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An Air Force MC-130J Commando II, left, assigned to the 353rd Special Operations Wing at Kadena Air Base, Okinawa, flies over New Zealand’s South Island alongside a C-130H Hercules from the Royal New Zealand Air Force, May 13, 2022.

An Air Force MC-130J Commando II, left, assigned to the 353rd Special Operations Wing at Kadena Air Base, Okinawa, flies over New Zealand’s South Island alongside a C-130H Hercules from the Royal New Zealand Air Force, May 13, 2022. (Joshua Thompson/U.S. Air Force)

Fifty U.S. Air Force special operations airmen based in Japan spent last month in New Zealand brushing up on mountain flying and working with their counterparts’ airlifters and Special Air Service commandos.

Airmen from the 353rd Special Operations Wing out of Kadena Air Base, Okinawa, were Down Under from April 29 to May 29, flying three MC-130J Super Hercules aircraft alongside older C-130H Hercules from the Royal New Zealand Air Force’s No. 40 Squadron.

The planes flew from RNZAF bases Auckland and Woodbourne, undertaking low-level flying by day and night, night-vision training, formation flying, military freefall jumps and air drops of equipment, according to Maj. Hayley Ageton, the U.S. mission commander.

“The elevation changes in the (New Zealand) mountain ranges are much more dramatic than they are in Japan,” she said by phone Wednesday after returning to Okinawa.

“The exercise focused on the combined tactical airlift abilities of the U.S. and the New Zealand airframes and aircrews — military freefall, air drops, low-level formation flights both during the day and at night, and the mission planning for those operations,” squadron spokesman Capt. Josh Thompson said in a June 2 email.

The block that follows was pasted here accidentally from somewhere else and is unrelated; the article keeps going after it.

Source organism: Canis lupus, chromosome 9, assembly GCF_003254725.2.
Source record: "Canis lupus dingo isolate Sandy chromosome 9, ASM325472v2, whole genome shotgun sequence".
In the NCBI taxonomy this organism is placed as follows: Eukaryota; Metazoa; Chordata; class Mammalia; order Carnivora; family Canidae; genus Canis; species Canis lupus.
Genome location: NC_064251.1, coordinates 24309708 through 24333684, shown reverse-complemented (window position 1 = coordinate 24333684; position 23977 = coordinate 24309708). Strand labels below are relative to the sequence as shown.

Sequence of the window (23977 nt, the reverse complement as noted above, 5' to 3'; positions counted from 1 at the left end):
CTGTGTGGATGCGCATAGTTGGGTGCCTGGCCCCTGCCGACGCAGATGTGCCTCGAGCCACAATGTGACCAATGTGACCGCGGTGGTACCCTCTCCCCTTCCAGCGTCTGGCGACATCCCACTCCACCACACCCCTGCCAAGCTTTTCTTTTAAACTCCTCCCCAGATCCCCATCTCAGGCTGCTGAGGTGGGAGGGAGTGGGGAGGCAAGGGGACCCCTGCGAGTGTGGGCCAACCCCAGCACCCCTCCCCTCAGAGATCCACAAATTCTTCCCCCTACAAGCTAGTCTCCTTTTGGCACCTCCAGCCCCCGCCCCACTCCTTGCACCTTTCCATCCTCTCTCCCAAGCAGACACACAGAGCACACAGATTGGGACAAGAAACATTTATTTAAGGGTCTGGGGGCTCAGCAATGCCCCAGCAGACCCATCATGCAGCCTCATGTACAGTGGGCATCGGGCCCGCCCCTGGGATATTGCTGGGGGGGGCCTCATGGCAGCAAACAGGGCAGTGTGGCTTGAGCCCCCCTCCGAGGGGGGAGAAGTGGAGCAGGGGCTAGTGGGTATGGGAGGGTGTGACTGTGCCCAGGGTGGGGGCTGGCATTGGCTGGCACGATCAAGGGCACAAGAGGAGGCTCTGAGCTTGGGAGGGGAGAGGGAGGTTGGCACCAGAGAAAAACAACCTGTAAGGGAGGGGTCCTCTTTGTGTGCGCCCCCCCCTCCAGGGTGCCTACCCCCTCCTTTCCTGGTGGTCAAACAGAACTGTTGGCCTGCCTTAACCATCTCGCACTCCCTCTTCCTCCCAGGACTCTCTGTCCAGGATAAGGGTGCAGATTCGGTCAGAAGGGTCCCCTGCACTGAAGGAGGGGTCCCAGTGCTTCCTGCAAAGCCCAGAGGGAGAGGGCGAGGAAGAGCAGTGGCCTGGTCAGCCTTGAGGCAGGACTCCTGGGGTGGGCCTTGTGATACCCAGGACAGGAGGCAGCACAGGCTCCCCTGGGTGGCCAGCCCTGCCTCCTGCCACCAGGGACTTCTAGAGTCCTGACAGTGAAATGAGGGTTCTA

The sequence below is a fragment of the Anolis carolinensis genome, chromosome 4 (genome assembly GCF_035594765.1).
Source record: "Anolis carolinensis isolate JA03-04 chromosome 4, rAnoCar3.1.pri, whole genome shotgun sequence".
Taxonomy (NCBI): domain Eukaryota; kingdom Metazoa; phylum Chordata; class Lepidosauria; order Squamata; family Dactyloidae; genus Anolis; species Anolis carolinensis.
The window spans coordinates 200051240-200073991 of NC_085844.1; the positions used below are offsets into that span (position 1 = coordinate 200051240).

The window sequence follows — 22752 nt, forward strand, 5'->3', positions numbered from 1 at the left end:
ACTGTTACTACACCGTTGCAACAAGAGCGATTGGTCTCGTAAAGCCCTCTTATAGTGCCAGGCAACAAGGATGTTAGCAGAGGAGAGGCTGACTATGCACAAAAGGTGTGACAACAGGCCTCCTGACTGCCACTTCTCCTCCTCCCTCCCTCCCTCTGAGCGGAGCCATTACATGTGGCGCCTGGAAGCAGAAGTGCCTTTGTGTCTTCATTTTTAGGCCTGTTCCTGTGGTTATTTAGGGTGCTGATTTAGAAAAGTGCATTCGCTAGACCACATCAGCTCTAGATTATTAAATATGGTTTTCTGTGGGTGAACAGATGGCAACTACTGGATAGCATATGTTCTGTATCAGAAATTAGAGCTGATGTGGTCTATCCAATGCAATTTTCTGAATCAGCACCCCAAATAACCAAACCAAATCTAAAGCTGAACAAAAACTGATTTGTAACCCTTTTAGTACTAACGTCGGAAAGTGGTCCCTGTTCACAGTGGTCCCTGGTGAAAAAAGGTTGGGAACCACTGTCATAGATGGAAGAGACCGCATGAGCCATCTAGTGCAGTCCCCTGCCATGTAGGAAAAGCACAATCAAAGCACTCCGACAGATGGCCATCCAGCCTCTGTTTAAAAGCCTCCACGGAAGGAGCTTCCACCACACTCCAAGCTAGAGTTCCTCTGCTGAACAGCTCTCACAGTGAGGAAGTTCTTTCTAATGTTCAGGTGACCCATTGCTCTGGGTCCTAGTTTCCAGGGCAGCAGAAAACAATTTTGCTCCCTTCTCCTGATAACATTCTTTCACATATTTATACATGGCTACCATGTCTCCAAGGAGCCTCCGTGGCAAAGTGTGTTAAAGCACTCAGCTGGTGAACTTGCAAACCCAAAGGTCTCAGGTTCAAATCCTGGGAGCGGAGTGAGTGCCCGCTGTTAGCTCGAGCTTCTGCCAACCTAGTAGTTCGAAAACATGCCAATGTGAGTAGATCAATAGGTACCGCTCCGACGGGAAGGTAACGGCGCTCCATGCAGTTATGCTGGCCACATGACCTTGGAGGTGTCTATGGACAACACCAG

The exercise included air crew from the 1st Special Operations Squadron and maintainers from the 353rd Special Operations Aircraft Maintenance Squadron working with their New Zealand counterparts, he said.

The training is supposed to be held annually but has been on hold since 2019, when the coronavirus appeared and New Zealand subsequently shut its doors to most international visitors, Ageton said.

In between training, the airmen tasted wine from the Marlborough region and checked out locations where the “Lord of the Rings” films were shot, she said.

The country has gradually relaxed pandemic restrictions and will reopen to all tourists and visa holders starting July 31, the New Zealand government announced last month.

The pandemic didn’t stop a November port call in New Zealand’s capital city by the USS Howard, a guided-missile destroyer homeported at Yokosuka Naval Base, Japan. The U.S. and New Zealand militaries also cooperated on humanitarian efforts following a volcanic eruption in Tonga in January.

“Those events were brought up a lot during the day-to-day training (involving the Special Operations airmen),” Thompson said.

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Seth Robson is a Tokyo-based reporter who has been with Stars and Stripes since 2003. He has been stationed in Japan, South Korea and Germany, with frequent assignments to Iraq, Afghanistan, Haiti, Australia and the Philippines.
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